Let me start out by saying that if you include cakes that were either fully or partially in honor of my birthday, but that did not actually get consumed on my birthday, I had at least six birthday cakes to celebrate the completion of my 21st year of life. Not bad considering that seven weeks before my birthday I didn’t know anyone in this country.
The actual day of my cumpleaños was breathtakingly beautiful in all senses of the word—physically, spiritually, weather wise. It was my last day in Chapod and the sky over the campo was completely empty of clouds, plus I finally had a prescription antihistamine to bring some small bit of relief to my approximately 200 flea bites (I lost count). One of the less exciting things I learned in the campo is that I’m allergic to fleas. Angelica came in while Simona and I were packing to say that they’d been waiting for us for breakfast. We went in and sat down, and a cake appeared out of nowhere. Suddenly my week-old family was singing happy birthday and I was miming blowing out candles that weren’t there. Entonces, breakfast was mil hojas cake, my absolute favorite kind of Chilean pastry, made all the more delicious because I knew how big of a deal it must have been for this family to purchase a cake. And I got to serve it.
Later that morning between packing and helping my host mom peel potatoes for the goodbye lunch, I got to sit with Ezequial in the fruit tree orchard near our house and interview him for a project. Since he absolutely fascinates me and I knew it was my last day in Chapod, any time with him was valuable. An excuse to ask him meaningful questions about his life and dreams was all the more amazing. And his answers were as beautiful as I would have expected.
At 12:30 we took some final pictures in front of the house, and the whole family crowded into the car to drive to the school for a farewell barbeque with all of the host families. Rene and Kelly immediately greeted me with a plastic tiara that didn’t actually fit on my head, and a phone to call my parents, or what turned out to be my mom, Matt, Katie Vogel, and Larry Bacow. Not whom I had expected to talk to exactly but all pleasant surprises. The mental disconnect between whom I was talking to and where I was standing (a field behind the school in which pigs were grazing—yes, it turns out pigs graze) was immense, but somehow appropriate.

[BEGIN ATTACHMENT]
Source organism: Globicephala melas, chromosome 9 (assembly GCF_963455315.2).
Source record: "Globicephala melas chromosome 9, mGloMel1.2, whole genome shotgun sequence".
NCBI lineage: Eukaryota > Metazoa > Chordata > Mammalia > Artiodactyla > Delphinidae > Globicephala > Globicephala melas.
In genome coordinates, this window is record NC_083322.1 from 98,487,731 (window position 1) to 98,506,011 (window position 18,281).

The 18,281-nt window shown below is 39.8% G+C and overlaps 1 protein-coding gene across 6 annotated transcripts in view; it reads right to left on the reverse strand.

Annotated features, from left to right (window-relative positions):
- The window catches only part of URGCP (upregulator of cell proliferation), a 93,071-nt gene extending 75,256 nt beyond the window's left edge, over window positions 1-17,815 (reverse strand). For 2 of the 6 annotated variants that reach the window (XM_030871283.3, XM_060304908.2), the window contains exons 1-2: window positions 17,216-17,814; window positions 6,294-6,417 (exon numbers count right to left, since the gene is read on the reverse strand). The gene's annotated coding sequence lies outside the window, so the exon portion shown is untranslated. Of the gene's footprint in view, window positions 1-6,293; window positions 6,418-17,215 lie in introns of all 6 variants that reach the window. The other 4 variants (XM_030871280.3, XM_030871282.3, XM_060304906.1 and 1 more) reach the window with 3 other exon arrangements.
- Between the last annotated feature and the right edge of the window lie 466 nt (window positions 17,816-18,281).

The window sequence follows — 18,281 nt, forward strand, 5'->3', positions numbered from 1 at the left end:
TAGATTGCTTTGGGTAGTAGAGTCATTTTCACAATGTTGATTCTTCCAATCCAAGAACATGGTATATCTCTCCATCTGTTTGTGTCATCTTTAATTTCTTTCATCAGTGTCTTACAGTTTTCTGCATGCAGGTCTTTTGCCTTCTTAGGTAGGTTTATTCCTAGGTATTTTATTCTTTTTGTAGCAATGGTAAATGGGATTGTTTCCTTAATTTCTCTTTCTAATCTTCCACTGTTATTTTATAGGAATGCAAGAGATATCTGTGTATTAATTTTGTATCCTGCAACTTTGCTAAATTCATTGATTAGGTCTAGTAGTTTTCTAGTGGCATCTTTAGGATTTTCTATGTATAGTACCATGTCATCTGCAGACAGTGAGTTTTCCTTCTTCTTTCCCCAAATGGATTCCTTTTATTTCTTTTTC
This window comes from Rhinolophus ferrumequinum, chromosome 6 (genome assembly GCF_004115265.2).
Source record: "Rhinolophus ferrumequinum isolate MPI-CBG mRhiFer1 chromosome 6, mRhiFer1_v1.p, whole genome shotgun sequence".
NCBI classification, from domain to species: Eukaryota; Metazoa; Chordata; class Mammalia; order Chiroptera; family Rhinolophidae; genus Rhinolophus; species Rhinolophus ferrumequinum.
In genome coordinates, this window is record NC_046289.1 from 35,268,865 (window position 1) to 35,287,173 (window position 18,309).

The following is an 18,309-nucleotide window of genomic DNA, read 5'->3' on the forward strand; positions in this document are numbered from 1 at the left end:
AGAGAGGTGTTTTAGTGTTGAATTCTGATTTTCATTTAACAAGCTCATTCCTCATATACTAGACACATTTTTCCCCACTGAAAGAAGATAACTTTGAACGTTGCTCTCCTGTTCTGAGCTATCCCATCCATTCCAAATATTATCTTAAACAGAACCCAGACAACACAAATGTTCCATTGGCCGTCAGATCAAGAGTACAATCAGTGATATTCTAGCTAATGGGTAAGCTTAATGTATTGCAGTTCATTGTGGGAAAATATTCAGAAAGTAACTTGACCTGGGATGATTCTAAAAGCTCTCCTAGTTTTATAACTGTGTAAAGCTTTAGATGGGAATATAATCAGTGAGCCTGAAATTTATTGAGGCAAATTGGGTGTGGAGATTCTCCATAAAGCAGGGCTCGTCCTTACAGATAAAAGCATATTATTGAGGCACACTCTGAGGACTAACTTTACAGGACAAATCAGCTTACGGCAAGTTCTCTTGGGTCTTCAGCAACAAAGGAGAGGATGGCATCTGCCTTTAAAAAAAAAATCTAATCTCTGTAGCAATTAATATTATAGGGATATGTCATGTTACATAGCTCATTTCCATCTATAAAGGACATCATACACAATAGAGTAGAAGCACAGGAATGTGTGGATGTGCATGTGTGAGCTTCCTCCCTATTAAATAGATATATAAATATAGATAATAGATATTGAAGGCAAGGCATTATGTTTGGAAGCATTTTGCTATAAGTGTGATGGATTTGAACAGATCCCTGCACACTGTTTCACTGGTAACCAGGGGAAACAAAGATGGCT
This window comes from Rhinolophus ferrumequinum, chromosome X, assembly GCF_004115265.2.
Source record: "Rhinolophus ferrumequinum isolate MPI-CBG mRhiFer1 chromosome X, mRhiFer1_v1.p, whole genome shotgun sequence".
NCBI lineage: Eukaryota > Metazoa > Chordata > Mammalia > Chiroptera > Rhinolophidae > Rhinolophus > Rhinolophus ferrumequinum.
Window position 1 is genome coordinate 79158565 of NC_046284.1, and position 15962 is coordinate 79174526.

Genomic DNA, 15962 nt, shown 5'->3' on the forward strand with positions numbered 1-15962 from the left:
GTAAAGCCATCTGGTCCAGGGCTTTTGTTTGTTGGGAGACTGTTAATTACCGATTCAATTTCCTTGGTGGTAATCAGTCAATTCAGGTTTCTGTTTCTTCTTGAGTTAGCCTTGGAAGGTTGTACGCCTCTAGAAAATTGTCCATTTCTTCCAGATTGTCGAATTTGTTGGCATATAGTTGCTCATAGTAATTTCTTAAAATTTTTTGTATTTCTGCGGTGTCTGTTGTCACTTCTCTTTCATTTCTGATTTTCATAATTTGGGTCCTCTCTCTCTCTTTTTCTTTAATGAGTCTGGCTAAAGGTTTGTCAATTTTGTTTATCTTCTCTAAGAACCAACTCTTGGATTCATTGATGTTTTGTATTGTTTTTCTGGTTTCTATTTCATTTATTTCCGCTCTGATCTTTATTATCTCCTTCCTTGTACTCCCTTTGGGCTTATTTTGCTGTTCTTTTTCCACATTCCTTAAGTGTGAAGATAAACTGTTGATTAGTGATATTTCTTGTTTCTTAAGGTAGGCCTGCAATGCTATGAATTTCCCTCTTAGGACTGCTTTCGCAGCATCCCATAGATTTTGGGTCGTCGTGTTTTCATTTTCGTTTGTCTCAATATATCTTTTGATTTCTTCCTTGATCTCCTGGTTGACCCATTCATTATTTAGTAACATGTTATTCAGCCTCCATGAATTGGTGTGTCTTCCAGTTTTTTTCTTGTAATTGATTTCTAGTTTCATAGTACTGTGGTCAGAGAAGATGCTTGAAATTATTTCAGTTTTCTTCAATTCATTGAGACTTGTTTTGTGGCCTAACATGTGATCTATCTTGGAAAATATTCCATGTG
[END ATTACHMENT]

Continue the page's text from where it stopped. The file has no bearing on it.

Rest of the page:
I spent the whole afternoon outside at this barbeque. Off in a corner, large animals were being cooked over coals. Pato (my other favorite boy from Chapod after Ezequial, and someone worth asking me about) and his band played us beautiful music, and various members of our group also performed everything from Lean on Me to the Solja Boi Dance. We tossed the frisbee until the food was ready, then everyone sat down in the school’s commedor for one of the biggest potluck events I’ve ever attended. Liz and Joanna’s family had baked a cake, and in honor of my birthday I got the first piece (and yes I’m counting that as one of the six, shh).
At the end of the meal a real birthday cake appeared! It was chocolate, raspberry, delicious, and had trick candles. My whole host family had to help me to get them blown out, half because I was laughing and half because they kept re-lighting themselves. As we huffed and puffed together and I soaked up their love, my birthday wish was that I would keep in touch with them forever. The worst part of my birthday came soon after, saying goodbye to them.
Leaving Chapod, ten of the 14 SIT-ers borded a van and drove to Pucón, a tourist city an hour south that acts as a gateway to some incredible national parks and hot springs. We stopped at the grocery store before arriving at a huge house that we were renting for an unbelievable low price for the night. Every one of us had a bed. We made our picnic dinners and headed to a hot spring. I spent the evening of my 21st birthday sipping beer and a surprise bottle of champagne in a volcanic hot spring in southern Chile. When we got back to the house there was, you guessed it, ANOTHER CAKE courtesy of my wonderful friends. We drank tea, attacked the cake with 10 forks, and stayed up until 3am talking. All day they’d been checking in constantly to make sure I felt special and that my birthday was going well. It totally worked. Two months ago I couldn’t even have made up this birthday, and I will never forget it.